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  Existing Home Sales Declined 0.4% in February to a 4.60 Million Annual Rate
Posted Under: Data Watch • Home Sales • Housing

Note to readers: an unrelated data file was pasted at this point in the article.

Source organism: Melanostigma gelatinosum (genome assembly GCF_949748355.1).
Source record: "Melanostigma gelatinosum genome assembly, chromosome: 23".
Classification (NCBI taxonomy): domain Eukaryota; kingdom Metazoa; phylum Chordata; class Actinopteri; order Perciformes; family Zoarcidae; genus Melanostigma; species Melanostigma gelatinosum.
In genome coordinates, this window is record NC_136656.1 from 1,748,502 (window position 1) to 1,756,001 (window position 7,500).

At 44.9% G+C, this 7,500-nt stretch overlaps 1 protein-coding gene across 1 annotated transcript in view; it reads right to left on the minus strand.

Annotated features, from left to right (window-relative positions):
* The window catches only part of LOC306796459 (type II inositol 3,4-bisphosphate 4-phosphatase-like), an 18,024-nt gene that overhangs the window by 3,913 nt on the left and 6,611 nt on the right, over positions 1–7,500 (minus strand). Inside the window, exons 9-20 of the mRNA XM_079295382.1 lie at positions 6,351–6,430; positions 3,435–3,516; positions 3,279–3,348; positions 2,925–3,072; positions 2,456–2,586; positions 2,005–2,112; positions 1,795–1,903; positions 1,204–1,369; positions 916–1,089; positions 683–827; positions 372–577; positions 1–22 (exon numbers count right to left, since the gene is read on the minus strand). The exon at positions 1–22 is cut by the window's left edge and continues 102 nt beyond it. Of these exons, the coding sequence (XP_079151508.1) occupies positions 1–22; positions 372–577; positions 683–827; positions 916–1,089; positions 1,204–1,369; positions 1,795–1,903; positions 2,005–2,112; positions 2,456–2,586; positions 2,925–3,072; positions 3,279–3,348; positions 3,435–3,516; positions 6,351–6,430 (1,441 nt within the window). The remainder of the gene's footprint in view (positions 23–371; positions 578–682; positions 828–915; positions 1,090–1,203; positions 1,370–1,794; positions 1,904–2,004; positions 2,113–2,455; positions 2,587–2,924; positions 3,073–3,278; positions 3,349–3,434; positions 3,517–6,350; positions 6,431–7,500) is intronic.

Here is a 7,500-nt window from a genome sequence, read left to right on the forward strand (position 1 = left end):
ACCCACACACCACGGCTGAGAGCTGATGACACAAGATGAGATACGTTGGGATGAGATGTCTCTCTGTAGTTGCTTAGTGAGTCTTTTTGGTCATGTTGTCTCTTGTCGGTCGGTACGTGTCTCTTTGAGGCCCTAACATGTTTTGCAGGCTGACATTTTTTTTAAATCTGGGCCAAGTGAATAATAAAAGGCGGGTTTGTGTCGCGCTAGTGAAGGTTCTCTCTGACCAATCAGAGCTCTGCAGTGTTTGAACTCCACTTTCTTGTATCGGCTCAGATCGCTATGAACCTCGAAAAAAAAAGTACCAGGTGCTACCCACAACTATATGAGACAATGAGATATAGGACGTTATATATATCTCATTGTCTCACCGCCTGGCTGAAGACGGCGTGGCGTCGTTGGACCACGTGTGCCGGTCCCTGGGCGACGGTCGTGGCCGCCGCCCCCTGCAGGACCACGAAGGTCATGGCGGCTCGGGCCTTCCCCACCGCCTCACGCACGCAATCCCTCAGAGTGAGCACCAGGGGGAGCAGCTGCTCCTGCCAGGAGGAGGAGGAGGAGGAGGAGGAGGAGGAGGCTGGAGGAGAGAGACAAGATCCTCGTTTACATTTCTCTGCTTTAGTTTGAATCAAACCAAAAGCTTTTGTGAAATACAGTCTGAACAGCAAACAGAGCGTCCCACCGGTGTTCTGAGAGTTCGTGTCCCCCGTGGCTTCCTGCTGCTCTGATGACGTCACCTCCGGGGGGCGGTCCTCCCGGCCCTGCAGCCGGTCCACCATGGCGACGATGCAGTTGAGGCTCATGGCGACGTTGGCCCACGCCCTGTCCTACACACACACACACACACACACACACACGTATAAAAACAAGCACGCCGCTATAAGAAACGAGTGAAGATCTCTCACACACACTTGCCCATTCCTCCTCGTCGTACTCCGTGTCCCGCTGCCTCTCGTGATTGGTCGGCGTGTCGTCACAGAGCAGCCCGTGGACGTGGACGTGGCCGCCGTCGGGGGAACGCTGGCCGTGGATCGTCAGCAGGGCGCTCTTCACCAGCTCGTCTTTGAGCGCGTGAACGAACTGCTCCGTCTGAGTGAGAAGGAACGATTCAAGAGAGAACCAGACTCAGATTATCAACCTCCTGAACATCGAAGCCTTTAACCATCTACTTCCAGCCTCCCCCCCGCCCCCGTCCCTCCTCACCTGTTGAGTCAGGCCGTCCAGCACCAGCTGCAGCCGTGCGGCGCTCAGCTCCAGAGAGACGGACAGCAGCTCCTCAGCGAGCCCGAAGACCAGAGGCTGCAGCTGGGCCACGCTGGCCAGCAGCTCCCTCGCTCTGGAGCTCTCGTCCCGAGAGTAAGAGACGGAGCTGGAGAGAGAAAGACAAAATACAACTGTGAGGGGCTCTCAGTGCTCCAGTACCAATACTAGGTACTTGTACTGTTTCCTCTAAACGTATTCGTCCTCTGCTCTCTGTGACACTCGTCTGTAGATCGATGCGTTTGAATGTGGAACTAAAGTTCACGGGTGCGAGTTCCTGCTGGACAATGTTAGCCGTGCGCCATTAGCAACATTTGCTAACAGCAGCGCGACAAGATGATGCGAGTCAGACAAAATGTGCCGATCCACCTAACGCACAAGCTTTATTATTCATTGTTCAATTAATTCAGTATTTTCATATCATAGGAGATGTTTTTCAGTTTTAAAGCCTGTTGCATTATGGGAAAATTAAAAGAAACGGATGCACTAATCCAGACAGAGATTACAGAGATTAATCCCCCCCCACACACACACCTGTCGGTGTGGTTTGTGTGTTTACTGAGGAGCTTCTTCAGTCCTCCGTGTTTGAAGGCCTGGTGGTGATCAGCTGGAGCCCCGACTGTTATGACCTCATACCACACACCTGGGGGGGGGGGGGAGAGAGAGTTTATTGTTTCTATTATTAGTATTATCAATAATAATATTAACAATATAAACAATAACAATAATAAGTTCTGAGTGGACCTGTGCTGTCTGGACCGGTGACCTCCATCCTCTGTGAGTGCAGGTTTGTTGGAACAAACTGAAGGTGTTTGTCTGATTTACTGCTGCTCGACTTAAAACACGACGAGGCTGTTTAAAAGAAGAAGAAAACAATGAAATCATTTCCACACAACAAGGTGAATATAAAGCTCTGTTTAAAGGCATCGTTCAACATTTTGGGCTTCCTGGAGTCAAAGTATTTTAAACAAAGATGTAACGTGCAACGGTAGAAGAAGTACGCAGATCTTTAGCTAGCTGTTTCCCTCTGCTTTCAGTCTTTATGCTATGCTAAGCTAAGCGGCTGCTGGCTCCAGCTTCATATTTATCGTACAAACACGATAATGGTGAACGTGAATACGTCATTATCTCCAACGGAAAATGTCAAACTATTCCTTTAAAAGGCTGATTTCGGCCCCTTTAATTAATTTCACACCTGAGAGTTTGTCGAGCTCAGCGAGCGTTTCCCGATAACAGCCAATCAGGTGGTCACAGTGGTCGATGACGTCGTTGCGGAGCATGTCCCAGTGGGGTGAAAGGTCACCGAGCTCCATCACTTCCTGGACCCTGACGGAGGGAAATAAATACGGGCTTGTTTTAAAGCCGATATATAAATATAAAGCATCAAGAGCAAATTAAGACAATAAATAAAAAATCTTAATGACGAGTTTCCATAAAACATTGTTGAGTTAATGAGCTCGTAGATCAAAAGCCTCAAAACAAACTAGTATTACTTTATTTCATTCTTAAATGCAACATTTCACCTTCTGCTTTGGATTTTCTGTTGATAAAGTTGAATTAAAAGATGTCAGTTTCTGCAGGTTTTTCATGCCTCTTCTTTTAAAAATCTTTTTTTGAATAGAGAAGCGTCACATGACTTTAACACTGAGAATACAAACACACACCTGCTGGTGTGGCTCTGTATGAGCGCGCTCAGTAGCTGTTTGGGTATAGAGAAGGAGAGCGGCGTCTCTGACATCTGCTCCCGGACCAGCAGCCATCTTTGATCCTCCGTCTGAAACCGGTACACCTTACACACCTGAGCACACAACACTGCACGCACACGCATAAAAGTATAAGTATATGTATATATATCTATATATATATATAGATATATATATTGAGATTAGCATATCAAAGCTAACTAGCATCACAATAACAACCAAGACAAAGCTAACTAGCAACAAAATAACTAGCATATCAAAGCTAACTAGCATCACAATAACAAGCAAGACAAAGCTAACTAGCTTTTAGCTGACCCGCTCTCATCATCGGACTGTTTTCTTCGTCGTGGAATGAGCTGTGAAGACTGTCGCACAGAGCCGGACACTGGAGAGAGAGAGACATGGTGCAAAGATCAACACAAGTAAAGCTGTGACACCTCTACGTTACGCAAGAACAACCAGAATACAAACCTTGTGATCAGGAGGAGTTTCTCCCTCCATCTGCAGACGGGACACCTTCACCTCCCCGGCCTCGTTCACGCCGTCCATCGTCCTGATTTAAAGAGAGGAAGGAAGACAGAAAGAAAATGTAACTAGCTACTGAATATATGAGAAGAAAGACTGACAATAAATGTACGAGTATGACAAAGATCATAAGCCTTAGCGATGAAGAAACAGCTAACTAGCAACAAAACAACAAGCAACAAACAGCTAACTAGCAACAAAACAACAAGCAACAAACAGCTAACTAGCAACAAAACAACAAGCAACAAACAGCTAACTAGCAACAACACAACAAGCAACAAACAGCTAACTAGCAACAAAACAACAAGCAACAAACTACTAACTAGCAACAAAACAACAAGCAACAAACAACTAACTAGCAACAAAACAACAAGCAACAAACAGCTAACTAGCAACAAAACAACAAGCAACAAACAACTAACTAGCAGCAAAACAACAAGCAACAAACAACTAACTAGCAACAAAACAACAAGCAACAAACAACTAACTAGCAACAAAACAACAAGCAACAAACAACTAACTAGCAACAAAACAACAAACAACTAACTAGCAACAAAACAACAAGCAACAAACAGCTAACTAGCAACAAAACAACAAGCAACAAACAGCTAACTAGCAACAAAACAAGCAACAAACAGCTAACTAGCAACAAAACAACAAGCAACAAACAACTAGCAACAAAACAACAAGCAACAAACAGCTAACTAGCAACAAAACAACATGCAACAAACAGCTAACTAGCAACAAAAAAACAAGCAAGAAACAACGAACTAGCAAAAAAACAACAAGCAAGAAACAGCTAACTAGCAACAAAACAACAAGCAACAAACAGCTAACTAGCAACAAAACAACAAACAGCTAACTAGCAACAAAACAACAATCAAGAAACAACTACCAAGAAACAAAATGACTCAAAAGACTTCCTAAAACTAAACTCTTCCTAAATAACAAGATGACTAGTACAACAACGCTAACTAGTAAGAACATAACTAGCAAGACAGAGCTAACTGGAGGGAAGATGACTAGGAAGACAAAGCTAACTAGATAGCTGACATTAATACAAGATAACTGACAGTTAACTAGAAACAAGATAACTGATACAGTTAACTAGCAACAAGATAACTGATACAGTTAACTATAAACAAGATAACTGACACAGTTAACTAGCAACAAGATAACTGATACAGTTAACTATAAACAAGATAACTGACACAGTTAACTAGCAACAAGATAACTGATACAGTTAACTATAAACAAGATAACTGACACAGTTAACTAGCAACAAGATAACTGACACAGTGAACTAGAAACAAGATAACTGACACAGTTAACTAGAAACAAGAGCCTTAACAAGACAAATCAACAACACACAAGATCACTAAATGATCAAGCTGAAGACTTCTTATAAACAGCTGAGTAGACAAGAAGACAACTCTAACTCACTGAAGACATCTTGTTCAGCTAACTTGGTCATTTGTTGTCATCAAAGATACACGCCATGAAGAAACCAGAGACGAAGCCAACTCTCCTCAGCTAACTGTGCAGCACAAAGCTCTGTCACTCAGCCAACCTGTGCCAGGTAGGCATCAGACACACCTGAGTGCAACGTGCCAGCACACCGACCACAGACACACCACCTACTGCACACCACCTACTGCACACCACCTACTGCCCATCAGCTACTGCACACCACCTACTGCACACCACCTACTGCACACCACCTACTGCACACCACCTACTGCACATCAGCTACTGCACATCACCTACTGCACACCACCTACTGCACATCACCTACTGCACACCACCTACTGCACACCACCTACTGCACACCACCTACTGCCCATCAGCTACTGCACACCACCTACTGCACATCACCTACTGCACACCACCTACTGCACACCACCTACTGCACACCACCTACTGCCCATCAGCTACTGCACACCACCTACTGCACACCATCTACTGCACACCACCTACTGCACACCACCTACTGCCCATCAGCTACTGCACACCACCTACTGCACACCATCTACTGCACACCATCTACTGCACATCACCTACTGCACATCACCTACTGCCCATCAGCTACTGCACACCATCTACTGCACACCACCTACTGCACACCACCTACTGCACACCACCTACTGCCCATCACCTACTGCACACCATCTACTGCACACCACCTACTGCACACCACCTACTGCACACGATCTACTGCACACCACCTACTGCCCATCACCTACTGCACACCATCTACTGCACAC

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Implications: Existing home sales declined 0.4% in February to the slowest pace since July 2012. However, this was exactly what the consensus expected and should not change anyone's impression about the economy. Existing home sales are counted at closing, and given harsh winter weather in December and January, when prospective buyers would have been placing contracts on homes, it makes sense that sales were weak in February. Besides the weather, another reason for slower sales is a lack of inventory, which could lead some buyers to purchase a new home instead. The good news was that inventories increased by 120,000 units in February and this suggests that the pace of sales will pick up in March and April, as contracts signed in February will show up in March and April sales. Expect more inventory to come onto the market in 2014 as home prices continue to move higher (median prices for existing homes are up 9.1% from a year ago). Also, credit remains tight, making it hard to get a loan to buy a home. This explains why 35% of all sales in February were all-cash transactions. However, we do not believe higher mortgage rates are noticeably holding back sales. The US had a bubble in housing during 2003-05, when 30-year mortgage rates averaged 5.8%. Today they are 4.3%. We remain convinced that the underlying trend for housing remains strong. Also, remember, existing home sales contribute almost zero to GDP, so there will be no noticeable negative effect to GDP from the temporary slowdown in sales. In other news this morning, initial claims for unemployment insurance increased 5,000 last week to 320,000. Continuing claims increased 41,000 to 2.86 million. On the manufacturing front, the Philly Fed index, a measure of factory sentiment in that region, rose to +9.0 in March from -6.3 in February.

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